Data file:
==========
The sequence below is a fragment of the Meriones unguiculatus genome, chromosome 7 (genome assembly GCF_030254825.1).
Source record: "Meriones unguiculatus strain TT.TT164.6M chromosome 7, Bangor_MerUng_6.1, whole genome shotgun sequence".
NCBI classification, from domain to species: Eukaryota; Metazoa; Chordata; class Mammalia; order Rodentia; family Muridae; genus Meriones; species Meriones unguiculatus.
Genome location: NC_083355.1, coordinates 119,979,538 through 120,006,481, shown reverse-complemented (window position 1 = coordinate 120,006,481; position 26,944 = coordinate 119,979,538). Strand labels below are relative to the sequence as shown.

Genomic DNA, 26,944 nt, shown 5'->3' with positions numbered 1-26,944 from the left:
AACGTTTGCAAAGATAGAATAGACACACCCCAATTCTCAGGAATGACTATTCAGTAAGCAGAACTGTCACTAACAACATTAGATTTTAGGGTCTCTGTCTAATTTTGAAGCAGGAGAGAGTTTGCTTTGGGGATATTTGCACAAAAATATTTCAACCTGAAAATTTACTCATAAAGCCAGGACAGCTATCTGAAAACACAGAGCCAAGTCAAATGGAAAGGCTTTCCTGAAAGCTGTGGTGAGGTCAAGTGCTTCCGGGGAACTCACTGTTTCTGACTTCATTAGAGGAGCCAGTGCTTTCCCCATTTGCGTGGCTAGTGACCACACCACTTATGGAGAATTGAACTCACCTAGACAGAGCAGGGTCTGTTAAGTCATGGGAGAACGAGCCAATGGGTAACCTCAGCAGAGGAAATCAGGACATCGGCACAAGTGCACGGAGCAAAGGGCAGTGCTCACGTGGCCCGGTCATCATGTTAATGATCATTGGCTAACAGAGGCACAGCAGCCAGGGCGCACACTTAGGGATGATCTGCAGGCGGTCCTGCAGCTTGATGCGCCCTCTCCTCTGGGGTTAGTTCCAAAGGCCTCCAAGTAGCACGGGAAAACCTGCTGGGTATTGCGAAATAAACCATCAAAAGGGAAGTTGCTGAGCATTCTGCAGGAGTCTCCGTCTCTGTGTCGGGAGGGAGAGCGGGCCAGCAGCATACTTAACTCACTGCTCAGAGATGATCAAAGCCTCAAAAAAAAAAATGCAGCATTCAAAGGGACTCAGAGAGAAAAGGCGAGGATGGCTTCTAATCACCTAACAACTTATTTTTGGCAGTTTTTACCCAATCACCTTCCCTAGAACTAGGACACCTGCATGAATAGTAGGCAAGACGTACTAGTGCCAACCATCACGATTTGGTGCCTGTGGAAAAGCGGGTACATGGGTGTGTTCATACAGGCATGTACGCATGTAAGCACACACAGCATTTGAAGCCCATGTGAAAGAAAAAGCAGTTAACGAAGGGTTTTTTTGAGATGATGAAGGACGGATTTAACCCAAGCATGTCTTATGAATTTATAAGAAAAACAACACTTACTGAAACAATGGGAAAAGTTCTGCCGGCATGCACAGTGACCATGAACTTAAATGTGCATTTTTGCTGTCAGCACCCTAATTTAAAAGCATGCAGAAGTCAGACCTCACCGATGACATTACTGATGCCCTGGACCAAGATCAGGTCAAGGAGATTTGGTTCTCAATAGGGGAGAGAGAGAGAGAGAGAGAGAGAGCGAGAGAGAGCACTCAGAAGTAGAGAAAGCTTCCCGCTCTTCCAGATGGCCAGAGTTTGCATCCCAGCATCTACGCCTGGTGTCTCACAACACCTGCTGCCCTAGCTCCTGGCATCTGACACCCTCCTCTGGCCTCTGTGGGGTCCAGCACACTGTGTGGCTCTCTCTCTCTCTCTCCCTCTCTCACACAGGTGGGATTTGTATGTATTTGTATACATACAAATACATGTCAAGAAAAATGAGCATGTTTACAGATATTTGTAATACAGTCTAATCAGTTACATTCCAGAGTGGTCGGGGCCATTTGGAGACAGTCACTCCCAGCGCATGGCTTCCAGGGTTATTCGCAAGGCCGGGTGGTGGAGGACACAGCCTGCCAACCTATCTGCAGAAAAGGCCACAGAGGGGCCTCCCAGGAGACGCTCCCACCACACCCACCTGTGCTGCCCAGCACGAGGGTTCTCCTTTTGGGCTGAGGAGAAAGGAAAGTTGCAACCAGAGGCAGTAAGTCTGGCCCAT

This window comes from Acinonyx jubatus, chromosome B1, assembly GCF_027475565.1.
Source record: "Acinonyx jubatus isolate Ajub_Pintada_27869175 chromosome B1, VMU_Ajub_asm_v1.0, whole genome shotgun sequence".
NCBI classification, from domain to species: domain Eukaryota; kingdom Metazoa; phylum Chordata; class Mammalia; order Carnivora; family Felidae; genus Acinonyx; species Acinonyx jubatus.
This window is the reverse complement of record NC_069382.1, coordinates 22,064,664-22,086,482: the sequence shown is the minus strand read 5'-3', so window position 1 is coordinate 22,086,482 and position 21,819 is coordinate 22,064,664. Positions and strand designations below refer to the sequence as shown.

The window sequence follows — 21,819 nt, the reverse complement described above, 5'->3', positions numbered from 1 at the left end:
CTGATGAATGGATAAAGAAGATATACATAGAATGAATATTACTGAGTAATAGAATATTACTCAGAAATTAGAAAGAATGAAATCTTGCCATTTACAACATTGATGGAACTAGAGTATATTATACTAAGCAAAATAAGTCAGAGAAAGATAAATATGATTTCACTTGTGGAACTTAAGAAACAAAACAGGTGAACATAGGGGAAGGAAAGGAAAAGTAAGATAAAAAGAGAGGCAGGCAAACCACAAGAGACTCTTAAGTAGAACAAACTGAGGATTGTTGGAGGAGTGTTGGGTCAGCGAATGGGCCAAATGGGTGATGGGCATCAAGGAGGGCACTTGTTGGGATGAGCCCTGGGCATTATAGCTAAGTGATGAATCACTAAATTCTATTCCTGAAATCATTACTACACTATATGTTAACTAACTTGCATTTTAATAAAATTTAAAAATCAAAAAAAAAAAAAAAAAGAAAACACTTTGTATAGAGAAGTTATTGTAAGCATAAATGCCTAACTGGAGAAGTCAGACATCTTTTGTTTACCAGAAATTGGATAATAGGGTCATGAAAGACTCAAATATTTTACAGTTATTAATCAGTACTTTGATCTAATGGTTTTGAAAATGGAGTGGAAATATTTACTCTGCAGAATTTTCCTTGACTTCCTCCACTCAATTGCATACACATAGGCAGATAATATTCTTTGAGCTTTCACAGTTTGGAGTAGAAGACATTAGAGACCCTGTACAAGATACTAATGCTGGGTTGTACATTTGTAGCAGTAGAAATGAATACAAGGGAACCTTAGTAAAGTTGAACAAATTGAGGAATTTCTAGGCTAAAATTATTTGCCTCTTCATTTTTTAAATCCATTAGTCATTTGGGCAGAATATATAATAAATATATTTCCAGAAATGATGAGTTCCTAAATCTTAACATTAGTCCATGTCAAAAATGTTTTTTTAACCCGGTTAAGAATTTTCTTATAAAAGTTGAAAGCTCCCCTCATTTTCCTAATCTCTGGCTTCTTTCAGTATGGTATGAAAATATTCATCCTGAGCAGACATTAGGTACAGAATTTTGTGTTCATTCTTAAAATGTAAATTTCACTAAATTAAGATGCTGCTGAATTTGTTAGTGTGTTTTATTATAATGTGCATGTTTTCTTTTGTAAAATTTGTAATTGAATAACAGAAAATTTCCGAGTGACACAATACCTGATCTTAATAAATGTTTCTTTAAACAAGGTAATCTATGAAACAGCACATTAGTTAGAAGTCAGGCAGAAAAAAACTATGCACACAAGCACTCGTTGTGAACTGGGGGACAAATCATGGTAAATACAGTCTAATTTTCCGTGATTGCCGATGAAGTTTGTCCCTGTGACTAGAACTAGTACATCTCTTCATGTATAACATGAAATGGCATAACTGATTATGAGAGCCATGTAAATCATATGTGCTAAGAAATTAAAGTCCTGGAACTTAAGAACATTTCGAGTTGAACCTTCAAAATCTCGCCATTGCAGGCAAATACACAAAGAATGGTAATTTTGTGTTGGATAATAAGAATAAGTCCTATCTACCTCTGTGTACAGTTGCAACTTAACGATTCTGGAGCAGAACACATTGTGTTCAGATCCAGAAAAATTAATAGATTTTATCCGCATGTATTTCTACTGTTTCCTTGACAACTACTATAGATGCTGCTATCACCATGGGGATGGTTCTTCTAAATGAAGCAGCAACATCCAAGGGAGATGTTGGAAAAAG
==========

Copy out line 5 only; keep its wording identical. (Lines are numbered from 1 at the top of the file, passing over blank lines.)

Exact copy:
Genomic DNA, 26,944 nt, shown 5'->3' with positions numbered 1-26,944 from the left: